Chapelizod modular ‘rapid build’ homes completed after six years

Springvale apartment complex cost €26 million and was beset by delays

Modular “rapid build” apartments in Chapelizod, Dublin, planned in 2017 as a fast-track response to the housing crisis, will be ready for tenants in the new year, Dublin City Council has said.

Springvale is a complex of 71 new social homes beside the Phoenix Park in Chapelizod village. The development, costing more than €26 million, was supposed to be delivered under special emergency planning powers introduced by the Government to deal with the housing and homelessness crises.

Under these provisions the council did not have to go through the normal planning system for local authority developments, known as the “Part 8″ process, if the council chief executive determined there was a need to deal urgently with “an emergency situation calling for immediate action”.

Modular housing estates, originally for homeless families, were built in Ballymun, Finglas, Drimnagh and Darndale, using this emergency provision.


In August 2017 the council announced plans for modular “volumetric” apartments that would be built using the same process, with the hope that using emergency powers along with prefabricated building methods would allow the apartment blocks to be completed within months.

However, in early 2019 residents in Chapelizod objected to the use of this power for a site at Springvale opposite the 19th century Church of the Nativity, as it offered no opportunity to lodge objections to the development. Chapelizod residents’ groups had threatened to seek an injunction if the council started construction without submitting a planning application.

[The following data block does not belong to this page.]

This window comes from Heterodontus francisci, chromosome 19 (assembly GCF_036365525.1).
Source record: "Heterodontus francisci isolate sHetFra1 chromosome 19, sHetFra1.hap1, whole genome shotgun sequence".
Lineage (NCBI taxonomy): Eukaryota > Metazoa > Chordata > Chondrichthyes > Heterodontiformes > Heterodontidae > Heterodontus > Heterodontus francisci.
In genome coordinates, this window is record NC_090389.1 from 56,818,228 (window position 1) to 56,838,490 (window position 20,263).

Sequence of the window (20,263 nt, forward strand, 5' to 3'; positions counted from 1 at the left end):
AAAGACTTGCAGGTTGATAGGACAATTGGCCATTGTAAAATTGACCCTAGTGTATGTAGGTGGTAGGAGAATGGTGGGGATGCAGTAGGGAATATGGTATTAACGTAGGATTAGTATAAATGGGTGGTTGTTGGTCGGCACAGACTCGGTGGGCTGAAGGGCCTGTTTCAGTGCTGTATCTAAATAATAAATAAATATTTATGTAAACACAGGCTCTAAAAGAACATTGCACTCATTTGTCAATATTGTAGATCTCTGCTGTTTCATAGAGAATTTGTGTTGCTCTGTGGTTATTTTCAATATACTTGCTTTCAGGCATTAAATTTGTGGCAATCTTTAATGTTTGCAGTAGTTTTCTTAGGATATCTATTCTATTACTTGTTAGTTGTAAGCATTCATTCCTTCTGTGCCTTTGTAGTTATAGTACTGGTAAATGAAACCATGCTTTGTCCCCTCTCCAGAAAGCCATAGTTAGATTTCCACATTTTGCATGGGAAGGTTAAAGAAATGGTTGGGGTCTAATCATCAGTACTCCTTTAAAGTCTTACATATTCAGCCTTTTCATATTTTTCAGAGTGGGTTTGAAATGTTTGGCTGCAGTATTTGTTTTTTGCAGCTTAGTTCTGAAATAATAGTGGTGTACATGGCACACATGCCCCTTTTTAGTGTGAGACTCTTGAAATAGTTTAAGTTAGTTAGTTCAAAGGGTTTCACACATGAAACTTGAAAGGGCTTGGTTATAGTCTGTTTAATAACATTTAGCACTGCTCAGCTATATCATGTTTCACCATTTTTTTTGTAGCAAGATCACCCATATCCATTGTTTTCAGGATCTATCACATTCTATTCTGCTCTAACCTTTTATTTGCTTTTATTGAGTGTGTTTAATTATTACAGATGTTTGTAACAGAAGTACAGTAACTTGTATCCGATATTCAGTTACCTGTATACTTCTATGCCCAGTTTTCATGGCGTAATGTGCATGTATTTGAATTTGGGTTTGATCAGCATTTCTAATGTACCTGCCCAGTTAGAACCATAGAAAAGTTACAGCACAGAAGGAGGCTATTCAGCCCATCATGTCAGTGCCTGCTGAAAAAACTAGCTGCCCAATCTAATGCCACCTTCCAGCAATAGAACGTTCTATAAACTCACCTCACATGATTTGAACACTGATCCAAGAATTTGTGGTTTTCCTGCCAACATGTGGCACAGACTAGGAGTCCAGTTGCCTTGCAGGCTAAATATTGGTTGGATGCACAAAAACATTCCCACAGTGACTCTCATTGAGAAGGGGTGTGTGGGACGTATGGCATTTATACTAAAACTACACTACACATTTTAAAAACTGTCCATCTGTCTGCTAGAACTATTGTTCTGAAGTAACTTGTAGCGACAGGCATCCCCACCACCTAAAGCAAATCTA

Councillors in October 2019 voted to go ahead with the Springvale development using instead the normal Part 8 planning process.

However, a group of Chapelizod residents in December 2019 took legal action against the council seeking to have the councillors’ decision quashed.

Chapelizod Community for Democracy and Sustainability (CCDS) had said the council had a conflict of interest in that it applied to itself for approval and essentially gave itself planning permission. In February 2022 the High Court struck out the challenge with the consent of CCDS. At this point the apartment blocks were almost completed.

Several completion dates were since set for Springvale, which will have six apartment blocks ranging from three to five storeys and a community building/scout hall. The council has confirmed they will be “ready for occupation in the early new year”.

There were a number of factors that resulted in the delay in completing Springvale, including moratoriums on construction during the Covid-19 pandemic, the council said.

“Delays in delivering the new housing can be attributed to the impact of Covid on the site which caused forced site closures, changes to working methods and delays in supply chains. Latterly, some delays in utility connections set the completion date back, but this is now rectified and snagging of all homes is now being completed.”

In recent weeks tenants have been chosen for the 21 one-bedroom, 30 two-bedroom and 20 three-bedroom apartments.

“While the construction of the housing scheme has faced challenges while on-site, the new homes will provide a new start for many people,” the council said.

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Olivia Kelly

Olivia Kelly

Olivia Kelly is Dublin Editor of The Irish Times